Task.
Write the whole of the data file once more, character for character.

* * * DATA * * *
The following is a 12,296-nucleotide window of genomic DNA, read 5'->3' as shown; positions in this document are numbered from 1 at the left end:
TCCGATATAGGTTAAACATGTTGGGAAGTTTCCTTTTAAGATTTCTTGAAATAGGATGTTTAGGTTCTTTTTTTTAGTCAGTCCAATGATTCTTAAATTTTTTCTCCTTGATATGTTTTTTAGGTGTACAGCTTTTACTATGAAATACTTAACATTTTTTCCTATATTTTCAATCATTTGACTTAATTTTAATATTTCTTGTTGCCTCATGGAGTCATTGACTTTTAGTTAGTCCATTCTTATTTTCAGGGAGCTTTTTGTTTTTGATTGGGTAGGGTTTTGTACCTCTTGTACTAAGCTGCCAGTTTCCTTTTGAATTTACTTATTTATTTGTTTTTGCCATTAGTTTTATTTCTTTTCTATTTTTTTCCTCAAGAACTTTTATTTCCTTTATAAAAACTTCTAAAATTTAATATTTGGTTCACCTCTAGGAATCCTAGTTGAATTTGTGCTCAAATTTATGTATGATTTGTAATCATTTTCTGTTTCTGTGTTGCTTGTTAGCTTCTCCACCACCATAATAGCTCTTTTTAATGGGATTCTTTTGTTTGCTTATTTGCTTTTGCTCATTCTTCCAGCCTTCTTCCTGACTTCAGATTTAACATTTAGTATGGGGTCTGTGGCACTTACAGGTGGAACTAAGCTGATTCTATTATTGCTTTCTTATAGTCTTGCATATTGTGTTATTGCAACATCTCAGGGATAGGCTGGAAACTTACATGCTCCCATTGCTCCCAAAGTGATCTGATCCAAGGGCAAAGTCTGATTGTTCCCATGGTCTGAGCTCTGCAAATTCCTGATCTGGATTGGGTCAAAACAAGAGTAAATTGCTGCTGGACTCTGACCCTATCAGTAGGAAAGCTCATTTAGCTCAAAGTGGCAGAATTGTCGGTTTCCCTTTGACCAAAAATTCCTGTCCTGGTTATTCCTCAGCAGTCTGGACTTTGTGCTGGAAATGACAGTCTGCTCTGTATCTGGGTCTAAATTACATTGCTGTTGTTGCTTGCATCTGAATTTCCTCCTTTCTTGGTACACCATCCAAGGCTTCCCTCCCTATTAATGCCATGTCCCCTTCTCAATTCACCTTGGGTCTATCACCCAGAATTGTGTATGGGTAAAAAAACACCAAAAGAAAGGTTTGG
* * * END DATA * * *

The following is a 12,296-nucleotide window of genomic DNA, read 5'->3' as shown; positions in this document are numbered from 1 at the left end:
TCCGATATAGGTTAAACATGTTGGGAAGTTTCCTTTTAAGATTTCTTGAAATAGGATGTTTAGGTTCTTTTTTTTAGTCAGTCCAATGATTCTTAAATTTTTTCTCCTTGATATGTTTTTTAGGTGTACAGCTTTTACTATGAAATACTTAACATTTTTTCCTATATTTTCAATCATTTGACTTAATTTTAATATTTCTTGTTGCCTCATGGAGTCATTGACTTTTAGTTAGTCCATTCTTATTTTCAGGGAGCTTTTTGTTTTTGATTGGGTAGGGTTTTGTACCTCTTGTACTAAGCTGCCAGTTTCCTTTTGAATTTACTTATTTATTTGTTTTTGCCATTAGTTTTATTTCTTTTCTATTTTTTTCCTCAAGAACTTTTATTTCCTTTATAAAAACTTCTAAAATTTAATATTTGGTTCACCTCTAGGAATCCTAGTTGAATTTGTGCTCAAATTTATGTATGATTTGTAATCATTTTCTGTTTCTGTGTTGCTTGTTAGCTTCTCCACCACCATAATAGCTCTTTTTAATGGGATTCTTTTGTTTGCTTATTTGCTTTTGCTCATTCTTCCAGCCTTCTTCCTGACTTCAGATTTAACATTTAGTATGGGGTCTGTGGCACTTACAGGTGGAACTAAGCTGATTCTATTATTGCTTTCTTATAGTCTTGCATATTGTGTTATTGCAACATCTCAGGGATAGGCTGGAAACTTACATGCTCCCATTGCTCCCAAAGTGATCTGATCCAAGGGCAAAGTCTGATTGTTCCCATGGTCTGAGCTCTGCAAATTCCTGATCTGGATTGGGTCAAAACAAGAGTAAATTGCTGCTGGACTCTGACCCTATCAGTAGGAAAGCTCATTTAGCTCAAAGTGGCAGAATTGTCGGTTTCCCTTTGACCAAAAATTCCTGTCCTGGTTATTCCTCAGCAGTCTGGACTTTGTGCTGGAAATGACAGTCTGCTCTGTATCTGGGTCTAAATTACATTGCTGTTGTTGCTTGCATCTGAATTTCCTCCTTTCTTGGTACACCATCCAAGGCTTCCCTCCCTATTAATGCCATGTCCCCTTCTCAATTCACCTTGGGTCTATCACCCAGAATTGTGTATGGGTAAAAAAACACCAAAAGAAAGGTTTGG